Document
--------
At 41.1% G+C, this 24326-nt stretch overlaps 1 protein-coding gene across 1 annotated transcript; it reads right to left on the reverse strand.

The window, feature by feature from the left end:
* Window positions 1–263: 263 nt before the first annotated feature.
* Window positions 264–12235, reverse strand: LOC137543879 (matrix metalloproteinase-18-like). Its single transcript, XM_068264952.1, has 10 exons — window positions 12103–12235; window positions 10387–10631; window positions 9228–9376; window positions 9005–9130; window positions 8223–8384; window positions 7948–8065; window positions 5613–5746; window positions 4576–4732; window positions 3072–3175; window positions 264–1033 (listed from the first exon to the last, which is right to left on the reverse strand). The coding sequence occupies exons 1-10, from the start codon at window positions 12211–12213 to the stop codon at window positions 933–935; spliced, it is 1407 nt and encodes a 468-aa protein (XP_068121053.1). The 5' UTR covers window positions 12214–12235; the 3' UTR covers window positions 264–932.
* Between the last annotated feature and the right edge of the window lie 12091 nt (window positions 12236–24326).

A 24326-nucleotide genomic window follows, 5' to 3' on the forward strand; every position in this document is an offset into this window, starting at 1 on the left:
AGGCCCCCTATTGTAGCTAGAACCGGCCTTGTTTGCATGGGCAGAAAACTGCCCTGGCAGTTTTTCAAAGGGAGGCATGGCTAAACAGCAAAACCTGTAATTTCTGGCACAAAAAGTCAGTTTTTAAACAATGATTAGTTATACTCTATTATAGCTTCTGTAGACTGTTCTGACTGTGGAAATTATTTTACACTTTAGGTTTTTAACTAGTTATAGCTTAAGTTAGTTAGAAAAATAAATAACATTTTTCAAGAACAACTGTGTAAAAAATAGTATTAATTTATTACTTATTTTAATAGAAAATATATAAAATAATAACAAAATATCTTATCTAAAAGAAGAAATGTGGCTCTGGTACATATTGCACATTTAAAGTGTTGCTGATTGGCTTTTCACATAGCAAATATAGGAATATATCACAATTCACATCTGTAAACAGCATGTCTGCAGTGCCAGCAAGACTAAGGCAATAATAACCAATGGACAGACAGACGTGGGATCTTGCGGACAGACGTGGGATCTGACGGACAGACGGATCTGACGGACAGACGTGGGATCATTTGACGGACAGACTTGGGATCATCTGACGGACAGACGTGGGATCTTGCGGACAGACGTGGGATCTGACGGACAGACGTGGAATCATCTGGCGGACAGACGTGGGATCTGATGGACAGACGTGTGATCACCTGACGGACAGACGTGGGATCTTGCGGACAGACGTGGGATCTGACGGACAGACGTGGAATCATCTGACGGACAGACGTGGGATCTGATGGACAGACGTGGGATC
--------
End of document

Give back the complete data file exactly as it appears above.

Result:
At 41.1% G+C, this 24326-nt stretch overlaps 1 protein-coding gene across 1 annotated transcript; it reads right to left on the reverse strand.

The window, feature by feature from the left end:
* Window positions 1–263: 263 nt before the first annotated feature.
* Window positions 264–12235, reverse strand: LOC137543879 (matrix metalloproteinase-18-like). Its single transcript, XM_068264952.1, has 10 exons — window positions 12103–12235; window positions 10387–10631; window positions 9228–9376; window positions 9005–9130; window positions 8223–8384; window positions 7948–8065; window positions 5613–5746; window positions 4576–4732; window positions 3072–3175; window positions 264–1033 (listed from the first exon to the last, which is right to left on the reverse strand). The coding sequence occupies exons 1-10, from the start codon at window positions 12211–12213 to the stop codon at window positions 933–935; spliced, it is 1407 nt and encodes a 468-aa protein (XP_068121053.1). The 5' UTR covers window positions 12214–12235; the 3' UTR covers window positions 264–932.
* Between the last annotated feature and the right edge of the window lie 12091 nt (window positions 12236–24326).

A 24326-nucleotide genomic window follows, 5' to 3' on the forward strand; every position in this document is an offset into this window, starting at 1 on the left:
AGGCCCCCTATTGTAGCTAGAACCGGCCTTGTTTGCATGGGCAGAAAACTGCCCTGGCAGTTTTTCAAAGGGAGGCATGGCTAAACAGCAAAACCTGTAATTTCTGGCACAAAAAGTCAGTTTTTAAACAATGATTAGTTATACTCTATTATAGCTTCTGTAGACTGTTCTGACTGTGGAAATTATTTTACACTTTAGGTTTTTAACTAGTTATAGCTTAAGTTAGTTAGAAAAATAAATAACATTTTTCAAGAACAACTGTGTAAAAAATAGTATTAATTTATTACTTATTTTAATAGAAAATATATAAAATAATAACAAAATATCTTATCTAAAAGAAGAAATGTGGCTCTGGTACATATTGCACATTTAAAGTGTTGCTGATTGGCTTTTCACATAGCAAATATAGGAATATATCACAATTCACATCTGTAAACAGCATGTCTGCAGTGCCAGCAAGACTAAGGCAATAATAACCAATGGACAGACAGACGTGGGATCTTGCGGACAGACGTGGGATCTGACGGACAGACGGATCTGACGGACAGACGTGGGATCATTTGACGGACAGACTTGGGATCATCTGACGGACAGACGTGGGATCTTGCGGACAGACGTGGGATCTGACGGACAGACGTGGAATCATCTGGCGGACAGACGTGGGATCTGATGGACAGACGTGTGATCACCTGACGGACAGACGTGGGATCTTGCGGACAGACGTGGGATCTGACGGACAGACGTGGAATCATCTGACGGACAGACGTGGGATCTGATGGACAGACGTGGGATC